We’ve been experiencing rampant system failures at our Cameron office these days. Some of them are pretty funny, and some of them we don’t even have to pay for. Still, it’s always something these days!
The Hermits’ Rest Enterprises office in Cameron is in an old house, probably 80-100 years in age. As you can imagine, its infrastructure is also old. The house does have trendy underground power lines, which sounds pretty modern. Unfortunately, after one of our recent rain storms, the power went out in half the house. It turned out not to be something simple like a circuit breaker or a downed line outside. No, something underground had given up. That’s not so easy to fix.
So, for a week or more, the office was running on this handy portable electric thing that looked like a hybrid meter and furniture dolly. Whatever it was, it worked.
Then, on Friday of last week, trucks began to arrive. Many trucks. And the men from the trucks stood around and pondered for a while, then started to dig and dig. They said they’d let us know when the power would need to go off so they could switch to the new lines (thick, shiny, and new ones). I showed them where our water line was, so they could avoid it (and also found out that the workers at the house next door had left the darned thing dripping since they finished the Travis 2 house). And lo and behold, we did get the power back. That is good.
Of course, things in a small town are weird. There seem to be TWO water lines to the house. The machinery hit the one we didn’t know existed. It was pretty corroded, you know, because it’s old infrastructure in an old town. We now know why the water was all yellow when it first got turned on (and why we still don’t drink it).
The electricity dudes tried to turn the water off at the street. Ha ha! Three men tried and tried, and only managed to damage their tools. That thing was not going to budge. Eventually they managed to cap the water off where they broke it, to where it just dribbles.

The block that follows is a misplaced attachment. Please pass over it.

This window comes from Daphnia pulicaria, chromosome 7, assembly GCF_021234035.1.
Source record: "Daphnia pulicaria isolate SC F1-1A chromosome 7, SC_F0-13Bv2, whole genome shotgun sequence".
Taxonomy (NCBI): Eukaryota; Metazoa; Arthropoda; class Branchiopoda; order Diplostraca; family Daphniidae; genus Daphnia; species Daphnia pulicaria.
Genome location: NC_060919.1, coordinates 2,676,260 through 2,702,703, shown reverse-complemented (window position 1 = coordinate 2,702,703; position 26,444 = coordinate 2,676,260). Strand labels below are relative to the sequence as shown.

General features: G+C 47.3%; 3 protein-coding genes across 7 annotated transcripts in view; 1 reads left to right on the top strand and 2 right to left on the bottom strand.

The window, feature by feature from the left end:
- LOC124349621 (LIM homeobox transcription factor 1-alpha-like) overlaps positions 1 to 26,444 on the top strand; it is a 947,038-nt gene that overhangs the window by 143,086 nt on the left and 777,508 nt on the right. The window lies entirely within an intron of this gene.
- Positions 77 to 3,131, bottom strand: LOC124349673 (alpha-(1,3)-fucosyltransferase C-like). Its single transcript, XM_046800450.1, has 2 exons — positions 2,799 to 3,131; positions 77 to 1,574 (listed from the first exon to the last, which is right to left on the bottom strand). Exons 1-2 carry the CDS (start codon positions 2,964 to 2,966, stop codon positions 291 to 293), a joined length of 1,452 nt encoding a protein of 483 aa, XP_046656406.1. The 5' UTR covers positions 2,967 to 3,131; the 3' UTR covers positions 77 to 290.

So, we have a call in to the City to fix the water meter shut-off. They don’t seem to be in a huge hurry. And we have a call in to a plumber to replace the line to the house. It’s so icky that we’d rather replace it than repair it. Even our plants deserve better water than they are getting! We will know the time frame for the water repairs today. Keep your fingers crossed for us that at least something temporary can happen soon.
And, It’s Hot Up There
Just to add to the fun, there’s something awry with the upstairs climate control. Larry and Valerie Andress are renting out the upstairs for their businesses’ offices. They are getting the place fixed up really cute, but it’s hot as heck, except in the bathroom, where the rusty vent in the bathtub area pumps out like there’s no tomorrow.
So, Larry called in an air conditioning technician to see what’s up. The attic and closet were also nice and chilly. Just the actual offices are warm. It turns out that the issue is the ductwork had worn out. There were many options proposed to remedy this, such as an entire new system, one of those snazzy wall systems, or repairing the existing system so that air will actually reach the offices. Guess which options were multiples of thousands and which was less than $200? And guess which one Larry’s going with? That’s right. We’ll limp along with the inexpensive fix until the main system bites the dust in a couple of years, and replace everything then.
The good news is that the house apparently has a lot of insulation. Thanks, Trubee family (the previous owners)!
Our hope is that this will be the last of the items that make for a workable office to go out on us for a while! We would like our beautiful offices to also feel beautiful, have lights and Internet, and have flushable toilets. It’s the little things that make us happy.